December 15th, 2005
I confess. I am in love...with my new video iPod. I mean...why does anyone reject this fabulous gadget in favor of that iPod nano? OK; the nano is smaller and lighter, and has a no-moving-parts flash drive. If I try hard, I can see where these might be good reasons for some people to prefer a nano. But aside from that, what's the big deal? The "big" iPod is still small and light and fast, significantly more so than older generations of iPods. All iPod models can fit in your pocket.
Oh yes, the nano is cheaper. But is it really worth the savings? The difference between the high-end nano and the low-end iPod is just US$50. For this extra $50, you get 7.5X the amount of storage space! That's the difference between room for 1,000 songs vs. 7,500 songs, assuming you use your iPod only for music. But this difference was also true for the iPod mini, and it did not prevent the mini from becoming the best-selling iPod. So I am not surprised that this irrationality continues with the nano.
It's all about video. What makes the nano even less attractive, compared to its upscale brother, is that only the "big" iPod gives you video. For that $50 difference (or even $100, if you compare it to the low end nano), this is not something you want to pass up lightly. Yes, I know, there are those who dis video on the current iPods. Its screen (even though it's larger than any previous iPod screen) is too small, its resolution is too low and its battery life (when playing video) is too short. All true. But who cares? An iPod is still a fun and compelling medium for watching video.
Watching music videos on an iPod is a different experience than watching MTV or VH-1 on a large plasma TV, to be sure. But it has its own advantages. The iPod images are crisp and smooth; even relatively small size text remains readable. The sound, through the headphones, is better than you'll get with the speakers that come standard on most TVs. And you have the advantage of portability. You can watch it while commuting on a train or while in a doctor's waiting room. Personally, I've already watched the Weapon of Choice video more than a dozen times, and I still get a kick out of it. And, if you are driving in your car, you can simply choose to listen to the audio-only version of the video (so you don't need to buy two separate versions of the same music).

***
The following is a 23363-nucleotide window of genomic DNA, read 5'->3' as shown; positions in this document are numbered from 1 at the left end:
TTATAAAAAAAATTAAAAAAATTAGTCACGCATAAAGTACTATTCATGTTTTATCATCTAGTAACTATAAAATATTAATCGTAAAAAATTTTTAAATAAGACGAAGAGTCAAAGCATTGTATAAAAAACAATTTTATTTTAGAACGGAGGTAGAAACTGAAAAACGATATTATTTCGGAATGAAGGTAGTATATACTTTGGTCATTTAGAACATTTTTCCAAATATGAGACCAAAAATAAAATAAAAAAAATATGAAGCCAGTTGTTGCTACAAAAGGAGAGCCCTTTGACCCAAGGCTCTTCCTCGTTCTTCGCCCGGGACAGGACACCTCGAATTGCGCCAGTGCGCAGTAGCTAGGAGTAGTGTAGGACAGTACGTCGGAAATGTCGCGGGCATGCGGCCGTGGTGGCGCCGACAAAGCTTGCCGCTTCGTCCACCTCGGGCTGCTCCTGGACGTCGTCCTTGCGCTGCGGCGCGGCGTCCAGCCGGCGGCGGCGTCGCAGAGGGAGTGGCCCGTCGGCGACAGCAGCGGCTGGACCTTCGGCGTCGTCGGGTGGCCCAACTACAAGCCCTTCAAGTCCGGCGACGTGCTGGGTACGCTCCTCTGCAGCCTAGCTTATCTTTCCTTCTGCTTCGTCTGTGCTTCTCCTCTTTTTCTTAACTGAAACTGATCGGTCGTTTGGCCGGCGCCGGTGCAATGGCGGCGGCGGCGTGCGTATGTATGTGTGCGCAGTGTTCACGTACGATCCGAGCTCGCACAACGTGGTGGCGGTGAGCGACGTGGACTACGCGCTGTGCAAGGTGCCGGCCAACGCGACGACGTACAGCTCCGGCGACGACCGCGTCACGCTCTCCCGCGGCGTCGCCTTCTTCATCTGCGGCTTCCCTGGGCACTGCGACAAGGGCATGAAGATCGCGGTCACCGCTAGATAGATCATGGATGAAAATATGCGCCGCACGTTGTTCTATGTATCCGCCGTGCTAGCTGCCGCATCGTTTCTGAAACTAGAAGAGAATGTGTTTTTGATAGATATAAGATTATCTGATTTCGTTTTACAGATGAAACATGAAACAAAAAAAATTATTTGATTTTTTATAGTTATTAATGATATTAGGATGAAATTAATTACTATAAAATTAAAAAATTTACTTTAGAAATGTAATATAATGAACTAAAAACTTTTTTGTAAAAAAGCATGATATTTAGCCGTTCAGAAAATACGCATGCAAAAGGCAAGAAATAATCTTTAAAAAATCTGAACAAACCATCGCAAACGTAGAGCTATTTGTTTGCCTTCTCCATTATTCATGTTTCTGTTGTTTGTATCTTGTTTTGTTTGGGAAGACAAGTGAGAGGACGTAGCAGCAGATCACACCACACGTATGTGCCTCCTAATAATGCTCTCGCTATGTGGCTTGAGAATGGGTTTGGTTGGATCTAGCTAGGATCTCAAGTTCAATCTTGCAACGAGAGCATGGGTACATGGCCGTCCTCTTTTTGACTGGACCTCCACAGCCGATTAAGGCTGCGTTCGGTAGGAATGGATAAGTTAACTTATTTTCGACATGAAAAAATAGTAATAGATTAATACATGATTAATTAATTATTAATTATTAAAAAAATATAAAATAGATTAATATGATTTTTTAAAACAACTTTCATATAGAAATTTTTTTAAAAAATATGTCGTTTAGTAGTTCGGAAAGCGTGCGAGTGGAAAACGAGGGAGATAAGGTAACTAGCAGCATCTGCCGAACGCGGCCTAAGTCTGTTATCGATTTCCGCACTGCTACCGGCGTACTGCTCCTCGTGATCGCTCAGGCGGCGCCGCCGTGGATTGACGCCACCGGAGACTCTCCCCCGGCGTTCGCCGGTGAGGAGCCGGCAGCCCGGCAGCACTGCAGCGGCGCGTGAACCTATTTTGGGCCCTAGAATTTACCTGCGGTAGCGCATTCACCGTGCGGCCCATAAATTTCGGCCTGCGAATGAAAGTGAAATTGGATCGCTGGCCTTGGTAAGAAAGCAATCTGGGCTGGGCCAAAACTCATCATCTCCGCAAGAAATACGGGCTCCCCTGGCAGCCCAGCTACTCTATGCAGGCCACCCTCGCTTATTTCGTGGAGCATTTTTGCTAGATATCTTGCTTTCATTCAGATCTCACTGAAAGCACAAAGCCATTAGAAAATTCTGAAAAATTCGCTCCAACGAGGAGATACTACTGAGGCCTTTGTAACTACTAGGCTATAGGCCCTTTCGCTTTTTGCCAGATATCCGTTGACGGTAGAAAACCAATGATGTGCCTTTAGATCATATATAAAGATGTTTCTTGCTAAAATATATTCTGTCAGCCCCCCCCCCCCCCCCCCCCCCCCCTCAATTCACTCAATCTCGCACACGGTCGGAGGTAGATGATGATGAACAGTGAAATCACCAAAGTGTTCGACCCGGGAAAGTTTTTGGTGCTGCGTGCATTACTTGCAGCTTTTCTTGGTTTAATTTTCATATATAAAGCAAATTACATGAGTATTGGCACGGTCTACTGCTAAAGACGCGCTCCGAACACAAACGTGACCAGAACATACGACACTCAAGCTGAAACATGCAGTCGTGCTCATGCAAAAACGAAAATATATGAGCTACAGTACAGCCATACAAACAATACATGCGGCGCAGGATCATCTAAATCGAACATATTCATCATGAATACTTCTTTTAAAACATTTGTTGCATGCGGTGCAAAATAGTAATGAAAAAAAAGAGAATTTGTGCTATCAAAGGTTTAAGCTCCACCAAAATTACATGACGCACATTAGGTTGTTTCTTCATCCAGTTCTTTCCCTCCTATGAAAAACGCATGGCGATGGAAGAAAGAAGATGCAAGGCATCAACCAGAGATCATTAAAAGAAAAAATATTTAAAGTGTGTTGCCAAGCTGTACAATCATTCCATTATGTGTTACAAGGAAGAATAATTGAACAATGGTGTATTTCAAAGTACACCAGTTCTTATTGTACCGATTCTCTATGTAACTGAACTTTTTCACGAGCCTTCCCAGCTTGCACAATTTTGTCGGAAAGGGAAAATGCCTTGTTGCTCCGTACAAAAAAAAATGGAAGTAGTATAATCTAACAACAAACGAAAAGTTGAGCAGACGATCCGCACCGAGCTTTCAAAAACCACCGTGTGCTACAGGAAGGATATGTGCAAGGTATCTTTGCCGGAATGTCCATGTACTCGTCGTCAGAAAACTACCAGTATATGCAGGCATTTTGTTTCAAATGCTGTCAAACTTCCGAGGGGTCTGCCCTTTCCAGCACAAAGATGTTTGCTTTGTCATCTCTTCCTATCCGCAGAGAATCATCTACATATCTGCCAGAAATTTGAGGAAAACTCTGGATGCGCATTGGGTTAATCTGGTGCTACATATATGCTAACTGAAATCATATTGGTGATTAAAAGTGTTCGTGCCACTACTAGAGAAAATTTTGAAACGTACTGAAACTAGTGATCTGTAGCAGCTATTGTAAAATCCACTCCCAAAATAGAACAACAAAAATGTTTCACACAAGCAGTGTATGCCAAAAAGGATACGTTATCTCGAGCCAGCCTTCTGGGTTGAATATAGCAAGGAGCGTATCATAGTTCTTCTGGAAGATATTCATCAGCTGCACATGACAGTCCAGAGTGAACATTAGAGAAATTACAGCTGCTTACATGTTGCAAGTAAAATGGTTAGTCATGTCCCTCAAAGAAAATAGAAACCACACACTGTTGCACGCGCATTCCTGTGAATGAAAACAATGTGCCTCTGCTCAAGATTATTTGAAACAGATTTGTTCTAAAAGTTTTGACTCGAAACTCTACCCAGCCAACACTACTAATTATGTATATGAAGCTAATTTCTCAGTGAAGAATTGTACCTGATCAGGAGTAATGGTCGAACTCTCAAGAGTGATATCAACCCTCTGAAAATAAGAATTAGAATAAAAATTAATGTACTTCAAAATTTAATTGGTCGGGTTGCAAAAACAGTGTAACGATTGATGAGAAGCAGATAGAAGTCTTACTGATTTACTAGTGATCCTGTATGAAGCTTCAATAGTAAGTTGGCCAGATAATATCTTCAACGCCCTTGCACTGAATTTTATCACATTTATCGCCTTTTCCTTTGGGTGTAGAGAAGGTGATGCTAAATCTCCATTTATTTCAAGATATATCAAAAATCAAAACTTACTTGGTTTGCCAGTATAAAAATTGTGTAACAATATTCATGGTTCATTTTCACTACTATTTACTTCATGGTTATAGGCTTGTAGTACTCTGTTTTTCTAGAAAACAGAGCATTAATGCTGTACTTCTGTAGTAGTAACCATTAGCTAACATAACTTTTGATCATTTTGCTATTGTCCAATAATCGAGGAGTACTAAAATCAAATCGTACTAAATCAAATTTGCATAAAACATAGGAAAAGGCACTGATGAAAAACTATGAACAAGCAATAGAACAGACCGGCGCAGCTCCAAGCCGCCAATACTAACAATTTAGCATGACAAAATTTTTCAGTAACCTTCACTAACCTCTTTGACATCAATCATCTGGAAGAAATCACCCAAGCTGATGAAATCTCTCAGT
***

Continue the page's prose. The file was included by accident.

Video also works well for watching TV shows downloaded from the iTunes Music Store (iTMS). I've already had two occasions where my scheduled recordings of Lost episodes got messed up. The ability to download these missed episodes, the very next day, is a great backup. And they screen without commercials! True, I sometimes watch these episodes on my Mac rather than my iPod. But I have used the iPod as well.
Actually, once a TV show is on your iPod, you can easily watch it on a larger TV. All you need is Apple's $19 AV cable. It connects from the iPod's headphone jack to any standard pair of audio input jacks on a TV. The image quality is not great (you are still dealing with the iPod's relatively low resolution), but it is more than fine for catching up on an TV show.